The Butterfield Overland Mail

The Butterfield Overland Mail

The Butterfield Overland Mail

The Butterfield Overland Mail

Excerpt

Contemporary accounts of travel on the Overland Mail Company's stage line during the years 1858 to 1861, when it was operating between St. Louis and Memphis, the two eastern terminals, and San Francisco, are all too few. The best narrative consists of a series of eight articles by Waterman L. Ormsby, published in six numbers of the New York Herald************* at intervals from September 26 to November 19, 1858. Ormsby, a special correspondent of the Herald, was the only through passenger on the first westbound stage. His articles, here reprinted, supply a graphic picture of the country through which he passed from St. Louis to San Francisco. They furnish a full and accurate account of the controversy that raged over the various proposed transcontinental routes for a mail-andpassenger stage line, which had been authorized by an act of Congress in March, 1857. They also give the Postmaster-General's reasons for selecting the "thirty-second parallel route," with an eastern bifurcation, and awarding the contract to John Butterfield and his associates.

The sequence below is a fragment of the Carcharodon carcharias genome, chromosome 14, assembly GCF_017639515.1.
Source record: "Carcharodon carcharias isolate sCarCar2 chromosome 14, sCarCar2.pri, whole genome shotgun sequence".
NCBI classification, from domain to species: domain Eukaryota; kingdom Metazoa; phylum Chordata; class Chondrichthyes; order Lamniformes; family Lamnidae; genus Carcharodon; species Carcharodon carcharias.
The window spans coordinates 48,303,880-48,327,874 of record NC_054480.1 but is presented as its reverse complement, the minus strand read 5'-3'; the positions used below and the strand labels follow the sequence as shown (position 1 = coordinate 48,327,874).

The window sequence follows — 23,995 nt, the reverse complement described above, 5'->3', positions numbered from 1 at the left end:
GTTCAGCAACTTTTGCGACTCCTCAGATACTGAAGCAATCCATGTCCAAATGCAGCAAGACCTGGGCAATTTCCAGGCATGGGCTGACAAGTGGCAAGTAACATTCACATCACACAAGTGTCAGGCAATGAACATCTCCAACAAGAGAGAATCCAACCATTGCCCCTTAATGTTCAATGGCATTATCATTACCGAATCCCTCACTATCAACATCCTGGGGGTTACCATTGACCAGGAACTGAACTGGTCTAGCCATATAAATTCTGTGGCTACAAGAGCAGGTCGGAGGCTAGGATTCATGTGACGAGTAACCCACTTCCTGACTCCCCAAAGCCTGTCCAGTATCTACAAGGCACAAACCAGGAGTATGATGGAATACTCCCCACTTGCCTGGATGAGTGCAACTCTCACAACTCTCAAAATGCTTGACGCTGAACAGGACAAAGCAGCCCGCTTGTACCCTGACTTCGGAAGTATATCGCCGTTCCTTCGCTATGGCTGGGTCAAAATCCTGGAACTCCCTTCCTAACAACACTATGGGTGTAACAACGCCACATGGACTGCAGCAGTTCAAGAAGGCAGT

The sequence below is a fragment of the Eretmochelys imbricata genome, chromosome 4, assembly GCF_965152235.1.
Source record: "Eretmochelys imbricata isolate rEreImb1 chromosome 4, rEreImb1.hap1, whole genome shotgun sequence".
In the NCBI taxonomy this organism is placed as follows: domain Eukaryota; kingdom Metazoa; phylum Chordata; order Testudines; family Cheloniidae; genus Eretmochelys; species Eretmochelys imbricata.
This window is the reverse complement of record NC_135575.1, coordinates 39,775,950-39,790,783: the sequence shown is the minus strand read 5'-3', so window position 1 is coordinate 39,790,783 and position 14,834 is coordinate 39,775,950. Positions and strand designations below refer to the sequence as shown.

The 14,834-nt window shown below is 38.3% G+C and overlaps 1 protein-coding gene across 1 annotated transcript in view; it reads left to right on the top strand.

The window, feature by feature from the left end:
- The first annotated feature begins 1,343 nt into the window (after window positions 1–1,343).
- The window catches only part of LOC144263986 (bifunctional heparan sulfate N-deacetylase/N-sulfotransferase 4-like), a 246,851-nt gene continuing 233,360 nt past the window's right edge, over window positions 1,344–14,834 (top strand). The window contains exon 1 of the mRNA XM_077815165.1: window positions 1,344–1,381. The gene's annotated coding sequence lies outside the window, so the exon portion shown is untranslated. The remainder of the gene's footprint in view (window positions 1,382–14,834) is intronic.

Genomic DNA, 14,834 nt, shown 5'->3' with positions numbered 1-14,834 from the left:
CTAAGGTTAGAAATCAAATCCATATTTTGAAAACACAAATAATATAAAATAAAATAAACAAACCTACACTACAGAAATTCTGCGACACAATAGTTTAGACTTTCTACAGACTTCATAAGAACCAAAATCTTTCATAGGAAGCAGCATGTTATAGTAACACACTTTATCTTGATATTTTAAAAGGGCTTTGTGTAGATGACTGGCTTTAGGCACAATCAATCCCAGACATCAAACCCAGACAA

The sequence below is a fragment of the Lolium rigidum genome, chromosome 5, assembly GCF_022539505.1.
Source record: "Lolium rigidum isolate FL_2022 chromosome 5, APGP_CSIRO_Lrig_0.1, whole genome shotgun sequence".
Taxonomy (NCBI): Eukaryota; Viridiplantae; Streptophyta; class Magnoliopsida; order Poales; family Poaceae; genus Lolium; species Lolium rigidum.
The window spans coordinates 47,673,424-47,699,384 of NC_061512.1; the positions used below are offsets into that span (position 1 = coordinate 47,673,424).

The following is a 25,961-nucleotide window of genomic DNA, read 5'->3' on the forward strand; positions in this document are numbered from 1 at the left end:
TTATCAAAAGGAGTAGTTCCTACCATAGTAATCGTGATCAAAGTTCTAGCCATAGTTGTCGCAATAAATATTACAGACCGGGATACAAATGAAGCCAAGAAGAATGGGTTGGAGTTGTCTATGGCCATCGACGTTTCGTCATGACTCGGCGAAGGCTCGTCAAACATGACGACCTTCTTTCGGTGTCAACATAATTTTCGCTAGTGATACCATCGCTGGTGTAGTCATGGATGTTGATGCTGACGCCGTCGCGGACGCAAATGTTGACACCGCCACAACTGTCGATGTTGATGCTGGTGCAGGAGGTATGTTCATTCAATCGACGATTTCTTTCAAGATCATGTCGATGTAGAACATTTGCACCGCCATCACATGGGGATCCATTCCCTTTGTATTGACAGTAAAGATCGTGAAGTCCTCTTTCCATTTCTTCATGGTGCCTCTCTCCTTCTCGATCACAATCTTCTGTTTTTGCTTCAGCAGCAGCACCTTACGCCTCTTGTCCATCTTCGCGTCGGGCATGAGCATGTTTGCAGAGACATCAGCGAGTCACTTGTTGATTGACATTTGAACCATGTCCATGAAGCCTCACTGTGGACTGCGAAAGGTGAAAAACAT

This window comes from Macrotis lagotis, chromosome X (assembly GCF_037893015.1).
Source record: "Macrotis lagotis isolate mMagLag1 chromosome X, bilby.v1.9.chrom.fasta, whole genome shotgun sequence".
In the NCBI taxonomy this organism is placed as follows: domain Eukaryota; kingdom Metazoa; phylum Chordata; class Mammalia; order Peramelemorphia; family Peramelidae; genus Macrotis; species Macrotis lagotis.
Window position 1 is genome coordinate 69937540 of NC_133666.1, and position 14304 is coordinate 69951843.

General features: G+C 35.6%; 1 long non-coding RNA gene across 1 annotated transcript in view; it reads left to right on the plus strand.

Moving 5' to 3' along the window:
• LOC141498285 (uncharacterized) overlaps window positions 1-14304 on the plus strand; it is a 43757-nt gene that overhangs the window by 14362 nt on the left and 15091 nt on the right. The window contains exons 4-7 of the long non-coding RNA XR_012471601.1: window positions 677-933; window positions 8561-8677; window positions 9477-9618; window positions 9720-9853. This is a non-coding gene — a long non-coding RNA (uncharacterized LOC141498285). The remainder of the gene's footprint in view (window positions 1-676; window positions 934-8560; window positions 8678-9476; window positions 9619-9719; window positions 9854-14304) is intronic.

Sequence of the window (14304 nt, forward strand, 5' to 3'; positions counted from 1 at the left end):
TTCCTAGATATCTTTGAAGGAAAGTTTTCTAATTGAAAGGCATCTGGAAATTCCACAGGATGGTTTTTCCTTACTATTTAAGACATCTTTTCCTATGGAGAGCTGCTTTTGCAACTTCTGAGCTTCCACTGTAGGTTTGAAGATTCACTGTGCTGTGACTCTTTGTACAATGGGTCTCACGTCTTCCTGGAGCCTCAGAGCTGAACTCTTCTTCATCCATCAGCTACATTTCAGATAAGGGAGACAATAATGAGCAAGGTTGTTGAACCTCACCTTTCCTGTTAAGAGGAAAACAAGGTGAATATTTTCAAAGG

Ormsby says in his first article that, "in view of the importance of 'this enterprise at this time, and the bearing which it has upon the future destinies of this country, I propose to give you a condensed account of the origin and history of the contract and the claims of the competing routes." From the information presented concerning . . .

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